Darts Buddy

Overcoming nerves on the oche: My take on it!
So me, like a lot of people suffer with a tendency to get nervous and tighten up during high pressure moments of a match. I found that I was tightening up to a point where I had no confidence at all that the dart was about to land where I intended it to and something had to be done.

As you will read in most places, the only way to overcome this is to embrace it, and learn how to play with the nerves;

Here's how I went about it:

I honestly believe that there is 2 massive stages involved in getting nervous on match night; Pre-match nerves & match nerves.

Match nerves (getting nervous at the point of throwing in the match) is the part we are all familiar with. It's the part we are most conscious about, and also the part that we actively try to fix in our game.

Pre-match nerves, simply put, is getting nervous about getting nervous. For the majority this is likely sub-conscious, you don't even realise it. You feel calm and relaxed, but sub-consciously, there is a massive wide open flood gate, inviting the nerves to come flooding in as soon as the match begins.
This, I found to be the most important part that needed changing. And it's the sun-conscious part about it that's the problem.

Think of your nerves as if it was like building a house. Your sub-conscious pre-match nerves are the foundations. As soon as they are laid, your mind has the means of building a big fat house of nerves as soon as the game begins. But what if the foundations weren't there? Your nerve house, wouldn't likely stand a chance in the long run. the impact would of vanished.

Before a game, if you actively trick your mind into wanting to get nervous during the game, you are no longer nervous about getting nervous. You are inviting them in, not trying to shut them out. The foundations for your nerves will not be there.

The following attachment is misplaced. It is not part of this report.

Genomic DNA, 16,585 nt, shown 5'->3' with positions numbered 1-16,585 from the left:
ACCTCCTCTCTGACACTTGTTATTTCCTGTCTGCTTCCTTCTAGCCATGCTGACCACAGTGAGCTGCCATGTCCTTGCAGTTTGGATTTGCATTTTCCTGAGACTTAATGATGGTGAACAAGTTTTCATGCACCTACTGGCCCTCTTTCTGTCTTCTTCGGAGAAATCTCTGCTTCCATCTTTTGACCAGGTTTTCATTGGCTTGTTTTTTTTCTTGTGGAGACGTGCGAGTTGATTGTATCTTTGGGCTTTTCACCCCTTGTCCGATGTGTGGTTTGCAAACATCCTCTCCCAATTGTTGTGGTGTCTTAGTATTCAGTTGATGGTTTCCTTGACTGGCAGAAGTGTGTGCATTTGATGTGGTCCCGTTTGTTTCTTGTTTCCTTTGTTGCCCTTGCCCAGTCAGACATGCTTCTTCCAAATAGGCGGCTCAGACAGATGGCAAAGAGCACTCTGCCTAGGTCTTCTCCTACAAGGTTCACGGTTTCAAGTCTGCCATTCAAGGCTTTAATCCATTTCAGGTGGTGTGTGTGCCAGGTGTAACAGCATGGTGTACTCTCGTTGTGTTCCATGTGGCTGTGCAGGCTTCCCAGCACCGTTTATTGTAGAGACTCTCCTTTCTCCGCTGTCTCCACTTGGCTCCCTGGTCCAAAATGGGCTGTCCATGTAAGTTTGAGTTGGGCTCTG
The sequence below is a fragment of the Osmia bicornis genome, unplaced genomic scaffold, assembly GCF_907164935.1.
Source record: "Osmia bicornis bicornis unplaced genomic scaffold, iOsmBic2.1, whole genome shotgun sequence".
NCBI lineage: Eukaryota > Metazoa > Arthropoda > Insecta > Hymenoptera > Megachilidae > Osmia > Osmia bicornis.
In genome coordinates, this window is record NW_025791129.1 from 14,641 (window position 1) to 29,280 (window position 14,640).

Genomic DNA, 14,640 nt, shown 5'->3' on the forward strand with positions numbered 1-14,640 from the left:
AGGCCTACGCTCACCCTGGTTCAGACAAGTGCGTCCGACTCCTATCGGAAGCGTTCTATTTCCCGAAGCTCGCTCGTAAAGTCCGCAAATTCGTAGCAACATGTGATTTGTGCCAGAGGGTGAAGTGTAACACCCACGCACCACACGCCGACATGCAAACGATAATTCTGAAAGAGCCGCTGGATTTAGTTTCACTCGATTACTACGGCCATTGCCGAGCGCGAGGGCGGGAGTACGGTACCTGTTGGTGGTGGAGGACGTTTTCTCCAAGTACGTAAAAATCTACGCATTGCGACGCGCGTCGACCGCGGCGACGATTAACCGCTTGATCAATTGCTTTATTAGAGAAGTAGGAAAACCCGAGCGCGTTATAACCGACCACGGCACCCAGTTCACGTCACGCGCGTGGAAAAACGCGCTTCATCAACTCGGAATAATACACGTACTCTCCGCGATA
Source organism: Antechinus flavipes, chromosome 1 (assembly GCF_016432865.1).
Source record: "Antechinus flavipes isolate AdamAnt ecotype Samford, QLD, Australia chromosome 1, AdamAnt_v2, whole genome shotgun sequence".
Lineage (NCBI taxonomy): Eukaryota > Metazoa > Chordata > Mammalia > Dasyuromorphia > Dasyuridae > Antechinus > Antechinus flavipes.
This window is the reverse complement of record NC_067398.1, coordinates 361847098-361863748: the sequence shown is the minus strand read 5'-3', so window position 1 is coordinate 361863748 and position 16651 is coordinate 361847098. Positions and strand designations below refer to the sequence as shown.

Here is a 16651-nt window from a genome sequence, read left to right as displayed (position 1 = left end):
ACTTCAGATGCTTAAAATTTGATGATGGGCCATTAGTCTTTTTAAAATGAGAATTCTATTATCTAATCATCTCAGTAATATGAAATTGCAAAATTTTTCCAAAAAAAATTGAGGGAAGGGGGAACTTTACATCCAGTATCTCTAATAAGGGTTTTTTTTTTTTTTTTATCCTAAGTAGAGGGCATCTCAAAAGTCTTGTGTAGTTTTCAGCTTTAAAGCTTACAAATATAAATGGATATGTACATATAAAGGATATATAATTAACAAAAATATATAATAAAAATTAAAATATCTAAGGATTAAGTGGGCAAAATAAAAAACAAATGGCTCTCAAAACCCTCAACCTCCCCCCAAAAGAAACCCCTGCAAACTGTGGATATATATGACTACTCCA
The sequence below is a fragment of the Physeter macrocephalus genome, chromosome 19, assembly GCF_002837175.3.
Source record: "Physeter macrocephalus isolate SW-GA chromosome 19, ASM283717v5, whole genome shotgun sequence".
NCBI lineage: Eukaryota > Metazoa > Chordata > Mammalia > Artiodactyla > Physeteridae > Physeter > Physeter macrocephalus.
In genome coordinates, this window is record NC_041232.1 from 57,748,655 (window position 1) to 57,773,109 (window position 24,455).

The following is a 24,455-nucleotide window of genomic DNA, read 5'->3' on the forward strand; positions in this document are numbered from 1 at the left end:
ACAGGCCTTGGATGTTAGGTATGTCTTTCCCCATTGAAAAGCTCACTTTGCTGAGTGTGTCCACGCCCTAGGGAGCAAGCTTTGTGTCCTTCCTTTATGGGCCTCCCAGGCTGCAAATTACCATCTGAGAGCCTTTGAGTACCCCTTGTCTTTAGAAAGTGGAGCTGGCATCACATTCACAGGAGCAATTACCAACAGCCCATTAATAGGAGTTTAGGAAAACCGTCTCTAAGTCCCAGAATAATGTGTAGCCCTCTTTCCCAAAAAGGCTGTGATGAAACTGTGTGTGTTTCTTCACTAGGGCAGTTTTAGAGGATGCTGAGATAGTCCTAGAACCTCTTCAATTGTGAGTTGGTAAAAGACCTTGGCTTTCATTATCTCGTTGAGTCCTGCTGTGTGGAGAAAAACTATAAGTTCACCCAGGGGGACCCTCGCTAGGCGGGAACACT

You can do this by outright lying to yourself, "I hope I get nervous during my match, I play a lot better when I'm nervous". Or if you want to be a bit more truthful to yourself you can think, "I hope I get nervous during my match, it gives me a chance to learn to play with the nerves".

In a nutshell, what I'm trying to say is, if you eliminate the state of worry before a match, it will be easier to control the state of worry during a match. It will provide you with a clearer head to be able to rationally work out how you are going to embrace the nerves, and make them be your female dog.
You eliminate it by actively wanting it to happen. If you want it to happen, you no longer worry that it happens.

Although I'm not completely there, I think this has helped me. I walk into a match now, and I gear myself up for a fight with my nerves, not my opponent. If my nerves don't turn up, awesome, I can just play my game. If my nerves do turn up, and I can't beat them. I sure as hell won't be able to beat my opponent.
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First,
Hi and welcome - I think you have made a great post!

I want to try and expound on it a bit.

I kind of disagree with your premise that you should encourage nervousness before a match.  I think rather than encourage you need to accept that nerves is a part of the game and come up with a plan in advance on how you will deal with those nerves should they happen.